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1443 [1443]

K. Henry. 8. Persecution in Calyce. Adam Damlip, with others.

MarginaliaFalse accusation and periurie punished of God.him selfe, not one boy, but many men, women, girles and boyes seyng him miserably taken vp agayn starke dead: all whiche lamented his pitifull ruine. A terrible ensample vnto all such as are ready to forsweare them selues on a booke vppon malice, or what soeuer other cause it bee: a thinge in these dayes ouer rife, euery where, and almost no where regarded as it ought to bee.

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¶ The trouble of Iohn Butler.

MarginaliaThe trouble of Iohn Butler Commissary.THere was also called before them 

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By ‘them’ Foxe now means the Privy Council. These passages are out of chronological order. Butler had been summoned to appear before the Privy Council in late July of 1539.

Syr Iohn Butler, thē Commissarie of Calyce, whom they would haue burdened with the maintenaunce, or (at the least wise) sufferaūce, of the foresaid Adam Damlip, which preached so long tyme there, and was not by him punished. Who for his defēce aūswered, that the Lord Deputie and the whole Counsell there so highly intertained, and so frendly vsed the sayd Damlyp, and with their owne presence and hyghe commendations outwardly so allowed and commended his doctrine, that it lay not in him to do otherwise thē he did: and therefore humbly besought their Lordships and other the Commissioners to bee good vnto him. At whose handes, after long attendaunce geuen, he was discharged, and so returned home agayn, being also dimissed of his Cōmissaryshyp.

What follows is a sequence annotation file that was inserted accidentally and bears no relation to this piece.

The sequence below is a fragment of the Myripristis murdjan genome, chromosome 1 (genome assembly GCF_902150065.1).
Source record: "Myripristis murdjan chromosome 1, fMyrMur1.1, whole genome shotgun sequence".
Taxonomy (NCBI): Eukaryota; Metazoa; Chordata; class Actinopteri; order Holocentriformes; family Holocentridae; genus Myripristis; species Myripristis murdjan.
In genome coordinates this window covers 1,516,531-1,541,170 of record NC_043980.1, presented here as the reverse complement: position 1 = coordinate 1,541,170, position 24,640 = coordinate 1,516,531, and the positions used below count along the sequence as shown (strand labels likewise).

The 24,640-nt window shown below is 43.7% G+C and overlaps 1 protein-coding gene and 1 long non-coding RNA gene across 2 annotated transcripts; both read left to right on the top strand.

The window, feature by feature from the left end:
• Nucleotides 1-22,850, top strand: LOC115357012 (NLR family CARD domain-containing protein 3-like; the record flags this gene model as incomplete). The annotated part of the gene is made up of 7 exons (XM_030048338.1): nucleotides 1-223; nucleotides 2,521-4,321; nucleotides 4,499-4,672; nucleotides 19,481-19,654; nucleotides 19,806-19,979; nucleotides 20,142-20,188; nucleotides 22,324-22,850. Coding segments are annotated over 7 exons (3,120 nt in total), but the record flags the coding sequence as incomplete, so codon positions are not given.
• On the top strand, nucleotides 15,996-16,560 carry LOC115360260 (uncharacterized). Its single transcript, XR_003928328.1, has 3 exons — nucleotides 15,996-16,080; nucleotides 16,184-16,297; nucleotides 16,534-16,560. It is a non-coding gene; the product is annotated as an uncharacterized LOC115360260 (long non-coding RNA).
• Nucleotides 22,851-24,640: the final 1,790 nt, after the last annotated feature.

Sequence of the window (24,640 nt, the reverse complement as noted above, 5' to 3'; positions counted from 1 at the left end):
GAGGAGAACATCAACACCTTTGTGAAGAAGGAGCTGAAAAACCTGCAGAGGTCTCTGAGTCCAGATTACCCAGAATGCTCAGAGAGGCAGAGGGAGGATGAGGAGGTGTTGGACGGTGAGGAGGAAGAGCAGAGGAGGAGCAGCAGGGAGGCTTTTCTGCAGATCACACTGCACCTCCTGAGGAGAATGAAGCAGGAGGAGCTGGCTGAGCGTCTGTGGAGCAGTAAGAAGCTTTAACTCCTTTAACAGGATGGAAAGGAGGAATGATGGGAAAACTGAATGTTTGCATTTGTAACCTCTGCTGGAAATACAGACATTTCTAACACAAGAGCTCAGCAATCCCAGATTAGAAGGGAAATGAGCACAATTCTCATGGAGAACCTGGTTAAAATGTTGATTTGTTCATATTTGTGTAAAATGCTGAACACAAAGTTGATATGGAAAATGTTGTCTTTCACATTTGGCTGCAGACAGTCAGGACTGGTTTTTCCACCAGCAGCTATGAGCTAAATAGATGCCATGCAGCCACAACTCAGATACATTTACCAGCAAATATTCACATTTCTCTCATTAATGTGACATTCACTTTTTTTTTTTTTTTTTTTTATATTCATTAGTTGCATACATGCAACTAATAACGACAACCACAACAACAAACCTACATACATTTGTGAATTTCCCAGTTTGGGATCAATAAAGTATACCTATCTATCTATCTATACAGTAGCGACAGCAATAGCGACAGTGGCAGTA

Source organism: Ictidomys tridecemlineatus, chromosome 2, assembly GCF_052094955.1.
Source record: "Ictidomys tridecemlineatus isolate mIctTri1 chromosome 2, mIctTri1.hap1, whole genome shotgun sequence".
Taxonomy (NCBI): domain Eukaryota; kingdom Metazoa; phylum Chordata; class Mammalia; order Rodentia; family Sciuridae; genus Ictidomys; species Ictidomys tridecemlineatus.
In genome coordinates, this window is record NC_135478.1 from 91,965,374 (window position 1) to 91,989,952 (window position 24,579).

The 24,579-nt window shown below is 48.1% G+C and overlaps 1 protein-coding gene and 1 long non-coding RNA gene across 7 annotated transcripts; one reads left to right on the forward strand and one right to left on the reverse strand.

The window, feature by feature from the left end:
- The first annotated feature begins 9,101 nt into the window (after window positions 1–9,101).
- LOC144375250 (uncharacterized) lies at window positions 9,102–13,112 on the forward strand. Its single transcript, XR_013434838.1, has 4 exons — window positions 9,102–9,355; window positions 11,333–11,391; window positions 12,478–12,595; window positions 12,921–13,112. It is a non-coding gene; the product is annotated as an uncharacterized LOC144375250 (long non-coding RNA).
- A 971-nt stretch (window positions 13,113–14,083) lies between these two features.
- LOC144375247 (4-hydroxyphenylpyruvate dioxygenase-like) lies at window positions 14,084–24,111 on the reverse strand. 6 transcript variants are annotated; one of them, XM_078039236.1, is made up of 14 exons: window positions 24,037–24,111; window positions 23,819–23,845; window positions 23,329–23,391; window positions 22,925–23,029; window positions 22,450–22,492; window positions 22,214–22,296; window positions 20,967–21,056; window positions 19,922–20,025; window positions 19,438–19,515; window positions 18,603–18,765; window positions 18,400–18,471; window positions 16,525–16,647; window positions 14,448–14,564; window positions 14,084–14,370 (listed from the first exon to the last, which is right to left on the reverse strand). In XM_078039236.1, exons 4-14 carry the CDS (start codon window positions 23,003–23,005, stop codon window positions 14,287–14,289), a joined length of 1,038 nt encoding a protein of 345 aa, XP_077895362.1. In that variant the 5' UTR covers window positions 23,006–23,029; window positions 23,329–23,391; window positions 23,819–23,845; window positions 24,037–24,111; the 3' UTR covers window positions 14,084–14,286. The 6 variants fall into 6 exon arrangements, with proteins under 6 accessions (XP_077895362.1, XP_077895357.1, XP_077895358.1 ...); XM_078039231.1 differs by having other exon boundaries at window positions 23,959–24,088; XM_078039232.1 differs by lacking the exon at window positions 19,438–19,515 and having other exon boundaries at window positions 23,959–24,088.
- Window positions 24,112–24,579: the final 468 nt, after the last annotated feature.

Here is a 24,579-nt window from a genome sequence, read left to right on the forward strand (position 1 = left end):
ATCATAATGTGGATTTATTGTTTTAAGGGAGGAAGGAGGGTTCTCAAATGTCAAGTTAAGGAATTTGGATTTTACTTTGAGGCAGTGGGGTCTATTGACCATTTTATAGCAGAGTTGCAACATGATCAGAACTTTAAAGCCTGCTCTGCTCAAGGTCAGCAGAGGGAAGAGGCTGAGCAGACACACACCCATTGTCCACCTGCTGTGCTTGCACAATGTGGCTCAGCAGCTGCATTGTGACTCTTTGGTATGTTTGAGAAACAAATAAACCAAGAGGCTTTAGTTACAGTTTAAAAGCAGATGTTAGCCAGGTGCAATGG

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¶ The recantation of certaine Calyce men.

MarginaliaThe recātatiō & penaunce of Syr W. Smith, Rafe Hare, Iames Cocke, and Iames Barber, at Calyce.NOw to declare what order was taken with these foresayd Calyce men, it was appoynted that Syr W. Smith, Rafe Hare, Iames Cocke, and Iames Barber should be sent to Calyce, there to abiure and to do penaunce. Where Sir W. Smith was enioyned to make the Sermon, Rafe Hare, Iames Cocke, and Iames Barber standyng with Fagottes vppon their shoulders. The Sermon was made in the Market of Calyce. Which beyng done, they went with their Fagottes about the market place, the Drumme and Fife goyng before them, & then returning to the Commissioners with testimoniall of the same, they departed. Albeit in this recantation 

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These passages on Smith’s recantation replace more verbose passages in the 1563 edition.

, the said W. Smith Curate of our Ladyes Church, handled his Sermon after that sorte, as in effecte he denyed nothyng at all that he had before preached or taught, but yet it satisfied somewhat his aduersaries malicious hartes, in that it bare the name of a recantatiō, accordyng to the Commissioners order, appointyng him thus openly to preach, and so to departe the towne and marches.

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MarginaliaIames Barber.As touchyng Iames Barber aforesayd, for somuch as his dwelling was not at Calyce, but foure myles of from the town, it was therfore enioyned him to beare his Fagot, not at Calyce, but on the Saterday next folowing to stand in þe Market there, where he dwelled, with his fagot vpon his shoulder, and the sayd Sir W. Smith likewise there preached, as before.

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And thus much cōcernyng the first Commission sent ouer to Calyce to enquire vpon the heretickes there.